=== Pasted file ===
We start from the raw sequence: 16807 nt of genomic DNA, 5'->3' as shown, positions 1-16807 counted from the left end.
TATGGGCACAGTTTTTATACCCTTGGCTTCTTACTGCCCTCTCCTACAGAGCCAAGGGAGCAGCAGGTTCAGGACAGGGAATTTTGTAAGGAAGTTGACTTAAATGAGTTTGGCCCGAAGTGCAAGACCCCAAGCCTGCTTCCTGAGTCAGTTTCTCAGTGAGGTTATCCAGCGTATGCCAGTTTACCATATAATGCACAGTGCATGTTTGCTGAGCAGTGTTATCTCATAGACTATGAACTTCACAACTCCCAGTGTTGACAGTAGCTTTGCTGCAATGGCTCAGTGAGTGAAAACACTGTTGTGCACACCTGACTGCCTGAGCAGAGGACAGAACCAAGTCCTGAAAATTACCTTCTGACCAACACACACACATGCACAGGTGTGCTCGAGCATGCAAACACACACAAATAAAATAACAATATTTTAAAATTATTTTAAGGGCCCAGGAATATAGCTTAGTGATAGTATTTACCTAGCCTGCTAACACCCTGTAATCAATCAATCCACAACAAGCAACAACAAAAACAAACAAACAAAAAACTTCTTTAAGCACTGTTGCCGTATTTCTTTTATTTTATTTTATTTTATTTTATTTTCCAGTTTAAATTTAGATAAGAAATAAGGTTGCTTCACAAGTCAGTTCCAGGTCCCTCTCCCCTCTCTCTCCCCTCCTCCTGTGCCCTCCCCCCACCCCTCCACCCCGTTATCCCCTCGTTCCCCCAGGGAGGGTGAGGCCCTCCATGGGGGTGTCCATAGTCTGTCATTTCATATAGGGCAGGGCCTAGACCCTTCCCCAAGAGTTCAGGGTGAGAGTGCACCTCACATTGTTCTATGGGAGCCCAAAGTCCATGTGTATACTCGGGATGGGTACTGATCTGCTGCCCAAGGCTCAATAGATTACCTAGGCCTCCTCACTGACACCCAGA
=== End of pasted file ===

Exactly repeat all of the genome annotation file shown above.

We start from the raw sequence: 16807 nt of genomic DNA, 5'->3' as shown, positions 1-16807 counted from the left end.
TATGGGCACAGTTTTTATACCCTTGGCTTCTTACTGCCCTCTCCTACAGAGCCAAGGGAGCAGCAGGTTCAGGACAGGGAATTTTGTAAGGAAGTTGACTTAAATGAGTTTGGCCCGAAGTGCAAGACCCCAAGCCTGCTTCCTGAGTCAGTTTCTCAGTGAGGTTATCCAGCGTATGCCAGTTTACCATATAATGCACAGTGCATGTTTGCTGAGCAGTGTTATCTCATAGACTATGAACTTCACAACTCCCAGTGTTGACAGTAGCTTTGCTGCAATGGCTCAGTGAGTGAAAACACTGTTGTGCACACCTGACTGCCTGAGCAGAGGACAGAACCAAGTCCTGAAAATTACCTTCTGACCAACACACACACATGCACAGGTGTGCTCGAGCATGCAAACACACACAAATAAAATAACAATATTTTAAAATTATTTTAAGGGCCCAGGAATATAGCTTAGTGATAGTATTTACCTAGCCTGCTAACACCCTGTAATCAATCAATCCACAACAAGCAACAACAAAAACAAACAAACAAAAAACTTCTTTAAGCACTGTTGCCGTATTTCTTTTATTTTATTTTATTTTATTTTATTTTCCAGTTTAAATTTAGATAAGAAATAAGGTTGCTTCACAAGTCAGTTCCAGGTCCCTCTCCCCTCTCTCTCCCCTCCTCCTGTGCCCTCCCCCCACCCCTCCACCCCGTTATCCCCTCGTTCCCCCAGGGAGGGTGAGGCCCTCCATGGGGGTGTCCATAGTCTGTCATTTCATATAGGGCAGGGCCTAGACCCTTCCCCAAGAGTTCAGGGTGAGAGTGCACCTCACATTGTTCTATGGGAGCCCAAAGTCCATGTGTATACTCGGGATGGGTACTGATCTGCTGCCCAAGGCTCAATAGATTACCTAGGCCTCCTCACTGACACCCAGA